But - not really, for there would be Jean! I took my treats and jumped on the Carbis Bay train, walking the last little bit up the hill and to her abode.

"Oh? And what's that in the Yellow Canary bag?" she asked, pleased.

"Pork pies!" I said gleefully. "Do you like pork pies?"

"Like 'em? I love 'em!" said she. "And the Yellow Canary's are my favorite."

I had struck gold, it seemed. We visited, and looked at trinkets, and drank tea, and had pork pies. And then custard tarts. They were splendid. I only wished my mother could be there to share them with us.

And do you know what comforted me the most? No one uttered a word about politics.

See you along the way!
the SconeLady

<a href="">(license)</a>

photo credit: London Chow <a href="">Minced pork pie</a> via <a href="">photopin</a> <a href="">(license)</a>

Saturday, October 29, 2016

Cornwall, Day 28 (the Brotherly Traveler had to go)

At this very moment, on a tarmac not 6 railway hours from here, my Brotherly Traveler is rumbling down an enormous runway and heading home. Everyone there will be ecstatic. Here, not so much.

(Isn't he sweet?)

It was a lovely two weeks! We did so much, and walked so far. From the start, there was a 'list of 17 things to do in St Ives', almost all of which we accomplished. They are the sorts of things I always want to do here, and I knew he would too. Here is my list, and the * ones are the ones we accomplished (notice the list grew as time went by):

  1. The Digey Food Room for a Cream Tea (*more than once!)
  2. Church of England (*more than once)
  3. Mousehole Choir rehearsal *
  4. Mousehole Choir concert *
  5. Porthminster Cafe for breakfast *
  6. Golf at the West Cornwall Golf Club*
  7. The Pier Coffee House
  8. walk to the cliffs *
  9. Leach Pottery class *
  10. Knills Monument *
  11. Carbis Bay walk *
  12. train to Lelant, walk back *
  13. Hain Line for coffee
  14. Tony’s walking tour *
  15. Port Isaac tour (Doc Martin TV show)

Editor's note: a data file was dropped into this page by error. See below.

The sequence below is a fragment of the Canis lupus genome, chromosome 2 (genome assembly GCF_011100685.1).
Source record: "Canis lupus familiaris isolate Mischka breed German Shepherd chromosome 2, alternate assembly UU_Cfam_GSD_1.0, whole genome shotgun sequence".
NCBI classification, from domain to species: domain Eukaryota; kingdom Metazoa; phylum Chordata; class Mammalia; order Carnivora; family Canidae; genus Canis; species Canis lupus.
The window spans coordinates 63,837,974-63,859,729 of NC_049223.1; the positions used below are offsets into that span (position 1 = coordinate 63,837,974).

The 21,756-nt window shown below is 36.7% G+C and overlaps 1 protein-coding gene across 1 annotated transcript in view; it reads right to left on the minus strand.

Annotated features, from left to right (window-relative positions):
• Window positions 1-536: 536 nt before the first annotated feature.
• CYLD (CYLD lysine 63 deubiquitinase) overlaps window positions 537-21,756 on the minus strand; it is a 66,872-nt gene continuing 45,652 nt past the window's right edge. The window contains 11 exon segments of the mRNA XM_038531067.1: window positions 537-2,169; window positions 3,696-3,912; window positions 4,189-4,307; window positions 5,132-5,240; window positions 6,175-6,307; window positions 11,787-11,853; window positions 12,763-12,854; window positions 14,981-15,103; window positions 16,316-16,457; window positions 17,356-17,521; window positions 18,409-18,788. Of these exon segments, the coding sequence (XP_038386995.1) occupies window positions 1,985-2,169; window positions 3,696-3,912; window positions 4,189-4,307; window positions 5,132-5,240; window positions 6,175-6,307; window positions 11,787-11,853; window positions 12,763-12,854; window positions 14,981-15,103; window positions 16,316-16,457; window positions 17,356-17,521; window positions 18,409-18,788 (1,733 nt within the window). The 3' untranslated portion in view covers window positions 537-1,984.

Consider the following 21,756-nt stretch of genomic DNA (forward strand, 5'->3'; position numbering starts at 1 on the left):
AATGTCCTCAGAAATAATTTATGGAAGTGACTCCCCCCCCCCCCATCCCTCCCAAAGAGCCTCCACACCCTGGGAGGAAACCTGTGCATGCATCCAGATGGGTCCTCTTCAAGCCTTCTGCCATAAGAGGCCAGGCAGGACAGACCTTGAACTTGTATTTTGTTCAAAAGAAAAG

16. Library
  17. Truro Cathedral *
  18. Marazion and St Michael’s Mount *
  19. the Sloop (*more than once!)
  20. Barbara Hepworth Museum
  21. St Ives Museum *

Of particular interest to us both was the Digey Food Room. What else! We started with a simple Cream Tea, and graduated on up to soups and quiches. And bread. Their homemade bread is incredible. Everything we had was delicious. During the second week we had no cottage wifi, and so began stepping over to The Digey for theirs. We ate the food because it was so good and because we so appreciated the wifi!

For me, Golfing, Knills Monument, Church of England, St Michael's Mount, the walking tour, Truro Cathedral, Leach Pottery, and the Mousehole Choir held pride of place. So many wonderful treasures, don't you think?  

Since changeover day, this has been my view

But now that the BT has gone, I am at a bit of a loose end. But it won't be loose for long, because something great is about to happen. Keep watching, and you shall see.

In the meantime I shall sit here for a bit, and rest. And look out of my lovely window. And be thankful. The sky is blue and the seas reflect it back to me, an American lady tucked away in this little cottage on the hill, in the sweetest place in this wide, wide world.

See you along the way!
the SconeLady

Friday, October 28, 2016

Cornwall, Day 27 (The Town)

I had sent the email in hopes my package had arrived. It was an important package with important contents, and it carried a deadline.

“Yes, your parcel has come, Ma’am. We’ll have it laid by for you whenever you care to collect it.” Very happily, I donned shoes and coat, trotting quickly down to where my parcel awaited. It was important, dear Readers,  because it contained my voting ballot for the American election!

I dashed in to the local Chemist along the way for a few bits and pieces and while I was being rung up, the Pharmacist heard me speaking. He asked, “You’re from America?”

“Yes,” I said. “I wonder how you knew?” (haha).

“Which part of the country do you live?”

“Um, California,” I hedged.

“Ahh, lovely California. Sounds like a place I'd rather be than this one. We are watching your election quite closely over here, you know.”

“Yes, so I’ve noticed. I’m watching it a bit too, but find The Great British Bakeoff rather more entertaining.”

“What’s the general consensus? What are you all going to do?” It was a worthy question, one we have been asked at practically every turn.

“Well, there doesn’t seem to be any consensus, sir. We’ve got two people nobody really likes. It’s a conundrum..”

“What about you? Are you voting?” he pondered.

“Oh, yes. In fact, today. I'm voting today! Headed there now. Tell you what. Once the votes are counted and the winner declared, I shall come back here and discuss the resulting mayhem. Fair enough?”

“Right!” he exclaimed. “November 9, then.”

I left him with his unanswered (and unanswerable) questions and walked the rest of the way to the cottage offices. “I believe you have a package for me?”